The entire Washington D.C. area is full of parks which offer great hiking trails with some of the most amazing scenery you’ve ever seen. The best time to go for a hike in this area is spring and fall, as summer sometimes be too hot and humid. That being said, hiking is a year-round activity and is suitable for people of all ages. Here are some of the best hikes available in the capital region.
Rock Creek Park
Offering over 25 miles of trails which stretch from Washington, D.C. to Montgomery, County Maryland, Rock Creek Park is also one of the most famous Parks in D.C. The best place to pick up the trail is at Beach Drive, Meadowside Nature Center or Lake Nedwood. If you want to take a look at some historic landmarks, make sure to check out the Pierce Mill and the Old Stone House.
This trail passes through 14 different states and stretches over 2,000 miles. The middle of this trail passes through Maryland, Pennsylvania, Virginia and West Virginia. It’s great for short treks and extensive hikes alike. The most popular one-day hikes of the Appalachian Trail in the capital region include but are not limited to South Mountain State Park, Washington Monument State Park and Greenbrier State Park.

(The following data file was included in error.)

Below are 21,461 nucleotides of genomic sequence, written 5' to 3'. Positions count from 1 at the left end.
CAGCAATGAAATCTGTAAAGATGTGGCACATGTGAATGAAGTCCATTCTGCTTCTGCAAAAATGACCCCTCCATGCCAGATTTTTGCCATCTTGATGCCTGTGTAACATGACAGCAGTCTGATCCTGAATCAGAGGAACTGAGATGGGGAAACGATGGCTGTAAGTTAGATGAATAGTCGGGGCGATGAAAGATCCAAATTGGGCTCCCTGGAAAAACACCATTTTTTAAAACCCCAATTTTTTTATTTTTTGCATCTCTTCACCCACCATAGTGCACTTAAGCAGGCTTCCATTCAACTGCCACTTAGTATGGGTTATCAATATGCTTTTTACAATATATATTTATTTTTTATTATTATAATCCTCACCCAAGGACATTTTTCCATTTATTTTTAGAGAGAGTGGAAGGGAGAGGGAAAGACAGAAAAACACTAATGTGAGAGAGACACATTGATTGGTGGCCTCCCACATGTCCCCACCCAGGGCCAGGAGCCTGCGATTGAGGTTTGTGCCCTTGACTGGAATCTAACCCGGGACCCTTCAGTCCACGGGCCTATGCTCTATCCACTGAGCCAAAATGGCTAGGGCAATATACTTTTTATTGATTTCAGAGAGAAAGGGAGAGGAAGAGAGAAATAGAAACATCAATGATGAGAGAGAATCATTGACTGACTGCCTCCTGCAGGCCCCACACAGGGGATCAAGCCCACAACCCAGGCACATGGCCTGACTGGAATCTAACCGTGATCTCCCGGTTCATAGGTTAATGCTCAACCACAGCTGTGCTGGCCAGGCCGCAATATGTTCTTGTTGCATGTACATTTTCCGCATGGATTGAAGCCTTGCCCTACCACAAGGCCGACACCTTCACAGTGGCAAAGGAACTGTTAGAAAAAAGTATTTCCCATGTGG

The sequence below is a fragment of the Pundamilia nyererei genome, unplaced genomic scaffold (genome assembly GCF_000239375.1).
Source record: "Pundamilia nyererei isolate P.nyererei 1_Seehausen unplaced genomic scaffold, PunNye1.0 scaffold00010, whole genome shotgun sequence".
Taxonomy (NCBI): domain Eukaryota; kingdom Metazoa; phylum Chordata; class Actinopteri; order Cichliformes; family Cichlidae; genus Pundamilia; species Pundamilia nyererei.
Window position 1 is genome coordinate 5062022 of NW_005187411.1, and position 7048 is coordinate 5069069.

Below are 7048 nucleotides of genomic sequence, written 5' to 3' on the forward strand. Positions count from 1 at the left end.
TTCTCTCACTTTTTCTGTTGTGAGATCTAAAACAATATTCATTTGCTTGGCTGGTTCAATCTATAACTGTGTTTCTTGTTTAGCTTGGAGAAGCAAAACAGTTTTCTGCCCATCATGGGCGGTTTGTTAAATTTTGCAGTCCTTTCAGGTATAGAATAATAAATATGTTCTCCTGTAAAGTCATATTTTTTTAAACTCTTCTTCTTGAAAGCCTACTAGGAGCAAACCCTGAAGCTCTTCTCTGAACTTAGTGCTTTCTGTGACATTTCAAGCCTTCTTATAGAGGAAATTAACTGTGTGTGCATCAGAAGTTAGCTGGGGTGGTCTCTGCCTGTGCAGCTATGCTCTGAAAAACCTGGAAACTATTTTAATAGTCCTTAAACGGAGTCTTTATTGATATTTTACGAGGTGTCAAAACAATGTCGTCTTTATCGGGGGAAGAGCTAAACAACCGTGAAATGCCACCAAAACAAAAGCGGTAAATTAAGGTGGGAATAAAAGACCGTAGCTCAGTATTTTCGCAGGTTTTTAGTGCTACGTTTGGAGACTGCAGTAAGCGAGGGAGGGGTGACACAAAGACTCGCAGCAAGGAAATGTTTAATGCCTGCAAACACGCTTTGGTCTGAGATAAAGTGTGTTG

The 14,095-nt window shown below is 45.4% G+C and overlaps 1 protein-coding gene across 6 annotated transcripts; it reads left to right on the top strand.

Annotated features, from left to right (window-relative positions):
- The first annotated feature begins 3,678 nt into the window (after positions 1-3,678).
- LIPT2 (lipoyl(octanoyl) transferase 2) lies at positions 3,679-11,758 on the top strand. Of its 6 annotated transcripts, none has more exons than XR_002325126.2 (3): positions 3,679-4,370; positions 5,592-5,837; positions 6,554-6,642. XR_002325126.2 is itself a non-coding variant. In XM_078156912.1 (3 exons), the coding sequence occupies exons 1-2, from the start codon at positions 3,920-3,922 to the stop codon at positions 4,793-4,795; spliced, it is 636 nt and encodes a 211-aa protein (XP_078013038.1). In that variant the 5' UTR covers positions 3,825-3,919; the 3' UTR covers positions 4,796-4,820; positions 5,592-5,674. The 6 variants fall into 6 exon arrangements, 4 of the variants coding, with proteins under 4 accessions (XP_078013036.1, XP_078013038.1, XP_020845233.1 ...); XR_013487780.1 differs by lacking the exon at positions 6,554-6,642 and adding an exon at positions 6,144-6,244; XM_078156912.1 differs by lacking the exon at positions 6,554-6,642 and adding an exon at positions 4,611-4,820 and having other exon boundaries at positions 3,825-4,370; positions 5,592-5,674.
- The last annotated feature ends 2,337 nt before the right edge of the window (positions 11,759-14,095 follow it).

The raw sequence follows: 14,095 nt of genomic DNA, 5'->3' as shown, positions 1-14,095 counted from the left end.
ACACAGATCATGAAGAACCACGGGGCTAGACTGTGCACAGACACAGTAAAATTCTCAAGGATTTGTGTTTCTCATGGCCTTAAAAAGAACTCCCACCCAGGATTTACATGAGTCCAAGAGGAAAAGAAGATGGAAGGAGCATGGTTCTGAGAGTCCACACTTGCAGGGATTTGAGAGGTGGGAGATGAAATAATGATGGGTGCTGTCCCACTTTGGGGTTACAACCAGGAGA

This enormous regional park located in Boyds, Maryland, amazes its visitors with the incredible views of Little Seneca Lake and its spectacular hiking trails. The park can be explored on foot, on a mountain bike or even a horse. It’s got a ton of outdoor recreation activities and is one of the best places to set up picnic.
Arguably one of the most popular trails in the region, and for a good reason. The 78-foot cascading waterfall never fails to take your breath away, no matter how many times you’ve seen it. The trails aren’t too challenging too, hence why people really love this spot.
With 14 miles of challenging hiking trails, the Great Falls park isn’t suitable for elderly or people with small children. If however, you feel like you’re up to the task, you’ll be greeted by one of the most intriguing trails in the area. You can explore the falls along the Potomac River, see beautiful vistas and take some truly outstanding pictures if you’re into photography. There is however no cross-over between Maryland and Virginia over the Potomac River, so that’s something you should be wary of.
Perhaps the most family-friendly park in the region. It offers hiking trails, picnic areas, a playground, a miniature golf course and a swimming pool. There are three different trails. The 17-mile Bull Run-Occoquan Trail is the longest and most challenging. The smaller 1.5-mile Bluebell Trail and the 2.5-mile White Trail are excellent for most people and offer plenty of sightseeing along the way, including 25 varieties of wildflowers.